"Well, I'll be." The man's voice caused Sarah to start, and she nearly dropped the jar.
There, striding up the wooded path leading from the road, was Amos Byler with another of the bachelors by his side.
Sarah looked at the jar in her hand and, with a quick grip of her fingers and a flip of her wrist, tossed the snake into the yard. It bounced slightly and then slithered away into the tall grass.
The two men stood staring. Amos ran a hand down his smooth face.
Then she remembered. My kapp. Sarah placed a hand on top of her head. The silkiness of her blonde hair felt foreign. Since a small girl, she'd worn a kapp by day and a sleeping kerchief at night.
"I was 'bout to change," she explained. "And then I noticed my memory jar was missing."
Amos cocked an eyebrow as he nodded. A hint of a smile spread on the other man's face.
"My dat's not here, if that's who yer looking for, and I best get inside." She clutched the glass jar to her chest and hurried to the front door. The wooden planks of the porch squeaked under her feet, and a blue jay twittered from the top of the porch railing, as if chiding Sarah for her improper presentation.
"Before you go!" Amos called.
She paused and turned, heat rising to her cheeks.
"We didn't come fer yer dat. We came to see you, Sarah. We're hiking up Robinson Mountain next Saturday—all the way to the top. Care to come?"
"Ja, sounds fun," she called over her shoulder, and hurried inside, her knees trembling. She rushed to her room. Good thing no one else was around to witness that. She hoped no one would find out, especially Mem. Sarah's mother spoke quietly, but her words had impact. Sarah grabbed up her clean clothes and hurried into the indoor bathroom.
Would Amos tell?
She had a feeling he wouldn't. He seemed too kindly for that. But that other man. What was his name? Jathan. Yes, that was it. He stood at least six inches taller than Amos and his shoulders appeared twice as wide. He'd been smiling, and his eyes twinkled as if he enjoyed seeing her embarrassment.
As she unpinned her sleeve, Sarah decided right then she didn't like Jathan one bit ...
* * *
The cabin wasn't much more than four bunks, but it had enough room in one corner for a small kitchen with a wood-burning cookstove and a handmade table with two chairs. Jathan Schrock had straightened it up some when he first arrived. His guess was that the guys who'd most recently stayed there hadn't tidied up much. Nor the group of guys before that.
He supposed the accommodations weren't what beckoned most bachelors to the West Kootenai. It was the promise of high mountains, endless forests, and abundant game that called to the outdoorsmen.
"A haven for single Amish men." Mem had read about the bachelors' cabins in The Budget. Sawmill and carpenter jobs were aplenty in the West Kootenai. Wouldn't Jathan like to go to try his hand at hunting too?
Jathan was excited to come face to face with elk, mule deer, and moose. But he also wanted time to get away and think about his future. He'd snuck two books on running a small business into his suitcase and had been reading them late into the night. Someday, he wanted his own retail shop—he liked that idea much more than working at a mill or factory. He liked people too—finding out about their lives, meeting their needs. Jathan had worked one summer in his uncle's cheese factory as a salesman, and he'd been hooked. The idea of offering people something they valued while also providing for a family appealed to him. He could see himself doing that rather than working in the garage-door factory like most of his friends did.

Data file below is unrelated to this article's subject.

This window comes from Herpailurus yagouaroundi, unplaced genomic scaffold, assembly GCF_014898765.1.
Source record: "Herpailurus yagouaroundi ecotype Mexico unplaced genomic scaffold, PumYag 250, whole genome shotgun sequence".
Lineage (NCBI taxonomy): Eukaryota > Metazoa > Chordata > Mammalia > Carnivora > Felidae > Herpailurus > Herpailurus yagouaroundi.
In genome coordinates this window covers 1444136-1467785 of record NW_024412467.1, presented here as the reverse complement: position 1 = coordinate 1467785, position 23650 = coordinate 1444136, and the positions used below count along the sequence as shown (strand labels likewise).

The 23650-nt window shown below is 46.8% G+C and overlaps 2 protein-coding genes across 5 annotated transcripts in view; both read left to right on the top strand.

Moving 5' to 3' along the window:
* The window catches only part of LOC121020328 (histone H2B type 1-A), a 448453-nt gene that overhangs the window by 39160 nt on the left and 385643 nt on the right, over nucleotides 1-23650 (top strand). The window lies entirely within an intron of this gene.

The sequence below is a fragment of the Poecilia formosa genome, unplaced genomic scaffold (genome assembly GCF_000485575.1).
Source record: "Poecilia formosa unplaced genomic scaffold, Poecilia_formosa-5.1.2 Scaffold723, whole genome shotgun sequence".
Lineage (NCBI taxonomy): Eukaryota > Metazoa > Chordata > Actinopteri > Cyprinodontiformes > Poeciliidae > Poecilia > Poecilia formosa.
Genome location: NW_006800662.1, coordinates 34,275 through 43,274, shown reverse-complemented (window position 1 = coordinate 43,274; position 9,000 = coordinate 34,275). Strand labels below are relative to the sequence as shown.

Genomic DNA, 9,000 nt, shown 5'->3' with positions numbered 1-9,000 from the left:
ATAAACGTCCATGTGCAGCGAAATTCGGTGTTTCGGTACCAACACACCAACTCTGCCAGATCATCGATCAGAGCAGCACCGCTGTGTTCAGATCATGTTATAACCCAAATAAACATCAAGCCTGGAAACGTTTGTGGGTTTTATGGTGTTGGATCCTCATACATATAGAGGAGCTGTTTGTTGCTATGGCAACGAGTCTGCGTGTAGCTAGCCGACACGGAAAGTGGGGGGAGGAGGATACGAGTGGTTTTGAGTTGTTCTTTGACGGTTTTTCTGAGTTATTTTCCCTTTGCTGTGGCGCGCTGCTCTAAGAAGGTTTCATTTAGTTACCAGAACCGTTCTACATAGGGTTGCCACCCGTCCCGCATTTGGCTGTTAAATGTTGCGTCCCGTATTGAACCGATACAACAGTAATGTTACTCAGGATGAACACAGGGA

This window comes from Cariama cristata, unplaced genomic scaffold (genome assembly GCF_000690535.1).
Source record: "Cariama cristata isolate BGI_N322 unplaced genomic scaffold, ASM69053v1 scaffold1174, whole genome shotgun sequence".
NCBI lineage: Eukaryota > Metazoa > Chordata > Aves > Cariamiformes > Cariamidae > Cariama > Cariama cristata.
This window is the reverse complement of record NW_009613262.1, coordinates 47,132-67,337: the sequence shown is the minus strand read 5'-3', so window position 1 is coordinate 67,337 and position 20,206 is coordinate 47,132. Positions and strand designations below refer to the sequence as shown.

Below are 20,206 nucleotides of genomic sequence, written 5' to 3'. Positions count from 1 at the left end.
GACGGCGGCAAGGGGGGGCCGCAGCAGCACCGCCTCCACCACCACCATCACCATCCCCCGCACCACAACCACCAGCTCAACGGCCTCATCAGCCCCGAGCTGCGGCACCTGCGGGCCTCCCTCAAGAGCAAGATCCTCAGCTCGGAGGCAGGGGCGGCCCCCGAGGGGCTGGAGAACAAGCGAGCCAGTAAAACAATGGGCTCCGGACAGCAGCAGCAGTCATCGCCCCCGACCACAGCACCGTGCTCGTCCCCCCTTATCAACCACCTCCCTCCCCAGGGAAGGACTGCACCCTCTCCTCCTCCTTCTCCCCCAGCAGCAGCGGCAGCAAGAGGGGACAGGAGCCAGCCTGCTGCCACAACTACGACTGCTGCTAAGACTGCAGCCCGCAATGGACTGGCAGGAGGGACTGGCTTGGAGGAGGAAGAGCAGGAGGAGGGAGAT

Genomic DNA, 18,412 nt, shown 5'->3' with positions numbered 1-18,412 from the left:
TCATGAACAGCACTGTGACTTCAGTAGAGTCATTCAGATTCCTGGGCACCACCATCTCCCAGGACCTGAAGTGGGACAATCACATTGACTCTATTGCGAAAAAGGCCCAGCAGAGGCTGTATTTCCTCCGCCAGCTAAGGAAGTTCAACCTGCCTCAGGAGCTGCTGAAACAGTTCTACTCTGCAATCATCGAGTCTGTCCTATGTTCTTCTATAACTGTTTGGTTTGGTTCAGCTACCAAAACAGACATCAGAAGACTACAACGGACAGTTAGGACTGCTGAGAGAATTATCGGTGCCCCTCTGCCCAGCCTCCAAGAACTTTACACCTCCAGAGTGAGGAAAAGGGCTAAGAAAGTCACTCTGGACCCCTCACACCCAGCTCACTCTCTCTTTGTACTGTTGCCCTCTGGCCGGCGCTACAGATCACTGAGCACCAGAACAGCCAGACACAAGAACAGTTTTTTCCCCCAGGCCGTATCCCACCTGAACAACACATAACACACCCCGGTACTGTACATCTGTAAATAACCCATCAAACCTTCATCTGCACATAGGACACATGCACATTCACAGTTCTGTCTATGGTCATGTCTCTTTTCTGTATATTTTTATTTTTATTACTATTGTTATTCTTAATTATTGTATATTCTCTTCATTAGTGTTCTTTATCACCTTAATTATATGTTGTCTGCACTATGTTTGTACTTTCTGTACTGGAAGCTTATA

Being in Montana wasn't just about what he came for— but what he ran from. He'd be in the door factory this very moment if he hadn't spent his savings on a suitcase and a train ticket out west. And although finding a wife wasn't one of his motives, he'd thought more about having one here than he ever had elsewhere.
Thought more about her—Sarah Shelter.
Yet she hadn't paid him any mind, except to offer another cup of coffee at the West Kootenai store. She'd also scowled his direction when she'd been caught this afternoon without a kapp. But that didn't count as romance, right?
Jathan got the cookstove going. After being here two months and missing some of his favorite dishes, he'd decided to cook his own dinner tonight and had stopped by the store for supplies.
The food at the West Kootenai Kraft and Grocery was good, but his favorite part was watching Sarah work. He liked the open kitchen that was visible from the dining room. Liked her broad smile as she kneaded bread dough or whipped up batter for cakes. He especially liked the way she chatted with the customers as they entered.
He'd learned a lot about Sarah by her conversations with others. She had a married brother and three married sisters; one older brother, Jonathan, who wasn't married yet; and younger siblings too. She liked baking more than cooking and liked cakes and cupcakes best of all.